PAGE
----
Equifax, still reeling from a massive hack that exposed sensitive data about 143 million people, said Thursday that it will begin offering a new service next year that gives consumers more control over their data.
The service, to go live by Jan. 31, will allow consumers to “lock and unlock access to their Equifax credit files,” Paulino do Rego Barros Jr., the company’s interim chief executive, said in a Wall Street Journal editorial published late Wednesday. The service, to be offered free for life, will allow consumers to prevent anyone from accessing their credit file without their permission making it harder for a hacker to open a credit card or take out a loan in their name.
In the column, Barros acknowledged the company’s lackluster initial response to the hack, including an inadequate website. “We were hacked. That’s the simple fact,” he said. “But we compounded the problem with insufficient support for consumers. Our website did not function as it should have, and our call center couldn’t manage the volume of calls we received.”
The company is working to correct its mistakes, said Barros. Equifax is working on its website and is adding agents to its call centers, he said. The company is also giving consumers who are concerned they may have been affected by the hack more time to sign up for TrustedID Premier, its free credit-monitoring service.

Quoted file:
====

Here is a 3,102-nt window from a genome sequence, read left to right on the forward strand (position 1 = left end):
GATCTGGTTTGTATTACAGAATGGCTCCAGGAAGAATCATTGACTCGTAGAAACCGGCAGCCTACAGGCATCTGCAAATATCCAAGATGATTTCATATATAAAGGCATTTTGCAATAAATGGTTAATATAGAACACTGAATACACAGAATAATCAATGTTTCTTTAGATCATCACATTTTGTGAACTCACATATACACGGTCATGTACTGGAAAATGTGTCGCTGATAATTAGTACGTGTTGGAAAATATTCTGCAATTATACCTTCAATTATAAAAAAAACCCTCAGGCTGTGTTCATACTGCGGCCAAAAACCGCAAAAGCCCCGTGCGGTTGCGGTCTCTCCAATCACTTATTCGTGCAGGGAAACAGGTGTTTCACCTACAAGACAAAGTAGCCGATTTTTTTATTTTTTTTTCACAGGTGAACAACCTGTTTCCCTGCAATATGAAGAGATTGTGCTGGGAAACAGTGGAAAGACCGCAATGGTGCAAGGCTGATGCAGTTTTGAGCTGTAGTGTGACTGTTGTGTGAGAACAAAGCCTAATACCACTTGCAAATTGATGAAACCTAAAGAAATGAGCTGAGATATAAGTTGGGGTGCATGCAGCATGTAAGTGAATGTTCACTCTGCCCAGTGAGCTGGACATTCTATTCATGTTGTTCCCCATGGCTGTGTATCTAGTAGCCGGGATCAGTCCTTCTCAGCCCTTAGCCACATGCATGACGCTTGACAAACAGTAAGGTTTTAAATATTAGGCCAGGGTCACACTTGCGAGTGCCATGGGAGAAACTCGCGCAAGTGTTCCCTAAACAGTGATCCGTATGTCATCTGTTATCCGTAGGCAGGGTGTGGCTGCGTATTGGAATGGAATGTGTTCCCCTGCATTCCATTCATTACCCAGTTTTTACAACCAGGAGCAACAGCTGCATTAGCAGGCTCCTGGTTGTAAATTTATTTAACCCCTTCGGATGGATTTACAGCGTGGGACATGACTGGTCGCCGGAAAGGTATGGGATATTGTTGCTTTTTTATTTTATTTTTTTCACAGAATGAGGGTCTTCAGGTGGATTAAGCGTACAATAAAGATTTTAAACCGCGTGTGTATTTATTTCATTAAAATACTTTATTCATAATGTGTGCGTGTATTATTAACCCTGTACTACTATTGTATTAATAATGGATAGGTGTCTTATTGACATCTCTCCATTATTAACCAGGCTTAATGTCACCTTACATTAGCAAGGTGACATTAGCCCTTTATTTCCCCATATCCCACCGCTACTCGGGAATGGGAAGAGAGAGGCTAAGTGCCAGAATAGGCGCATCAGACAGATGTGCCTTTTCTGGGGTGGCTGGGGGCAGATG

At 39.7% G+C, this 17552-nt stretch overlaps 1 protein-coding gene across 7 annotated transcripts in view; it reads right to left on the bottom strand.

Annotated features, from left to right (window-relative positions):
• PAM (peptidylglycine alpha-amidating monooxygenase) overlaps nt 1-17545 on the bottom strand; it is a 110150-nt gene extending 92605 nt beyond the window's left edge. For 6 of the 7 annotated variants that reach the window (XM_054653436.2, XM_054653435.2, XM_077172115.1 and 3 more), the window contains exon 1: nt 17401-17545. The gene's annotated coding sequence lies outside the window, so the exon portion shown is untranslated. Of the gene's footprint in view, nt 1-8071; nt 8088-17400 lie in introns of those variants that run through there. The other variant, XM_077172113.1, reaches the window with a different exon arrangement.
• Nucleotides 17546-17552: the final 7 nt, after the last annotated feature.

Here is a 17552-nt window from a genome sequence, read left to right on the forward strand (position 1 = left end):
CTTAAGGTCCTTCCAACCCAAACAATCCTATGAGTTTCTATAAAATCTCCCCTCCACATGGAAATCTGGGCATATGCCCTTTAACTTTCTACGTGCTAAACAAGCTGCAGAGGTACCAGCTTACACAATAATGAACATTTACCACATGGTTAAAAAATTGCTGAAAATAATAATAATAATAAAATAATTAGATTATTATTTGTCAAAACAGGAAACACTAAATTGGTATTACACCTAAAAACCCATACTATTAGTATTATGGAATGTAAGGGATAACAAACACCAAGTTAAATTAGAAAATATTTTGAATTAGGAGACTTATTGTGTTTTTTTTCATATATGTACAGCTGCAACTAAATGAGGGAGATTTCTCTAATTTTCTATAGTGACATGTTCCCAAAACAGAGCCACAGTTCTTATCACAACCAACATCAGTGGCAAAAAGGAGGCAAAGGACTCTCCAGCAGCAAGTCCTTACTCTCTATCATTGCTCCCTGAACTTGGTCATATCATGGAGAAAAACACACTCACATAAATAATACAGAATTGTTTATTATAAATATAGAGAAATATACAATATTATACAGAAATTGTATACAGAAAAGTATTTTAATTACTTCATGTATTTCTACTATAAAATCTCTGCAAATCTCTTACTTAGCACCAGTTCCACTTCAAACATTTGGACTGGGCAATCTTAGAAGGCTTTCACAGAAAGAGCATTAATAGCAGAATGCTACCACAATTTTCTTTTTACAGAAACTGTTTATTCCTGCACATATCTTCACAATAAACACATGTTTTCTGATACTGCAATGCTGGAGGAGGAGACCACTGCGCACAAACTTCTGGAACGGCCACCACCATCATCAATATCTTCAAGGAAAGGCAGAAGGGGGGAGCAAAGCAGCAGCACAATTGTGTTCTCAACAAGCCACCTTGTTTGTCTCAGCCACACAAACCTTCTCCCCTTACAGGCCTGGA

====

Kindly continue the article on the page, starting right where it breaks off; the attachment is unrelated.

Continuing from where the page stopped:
“We have to see this breach as a turning point — not just for Equifax, but for everyone interested in protecting personal data,” he said. “Consumers need the power to control access to personal data.”
Barros, who was appointed interim chief executive on Tuesday, appears to be acting quickly in the face of growing public outrage over the hack. Equifax is already under investigation by the FBI and one of its chief regulators, the Consumer Financial Protection Bureau, is calling for lawmakers to give the agency more power to oversee the industry. Next week, the company’s former chief executive and chairman, Richard Smith, is scheduled to appear before two congressional committees and Democrats are calling on Congress to take potentially drastic measures to reform the credit rating companies.
“While it is good to see Equifax finally bowing to weeks of public pressure to get here, I hope the Senate will look closely at this issue so that these companies are held accountable going forward,” Sen. Brian Schatz, D-Hawaii, said in a statement.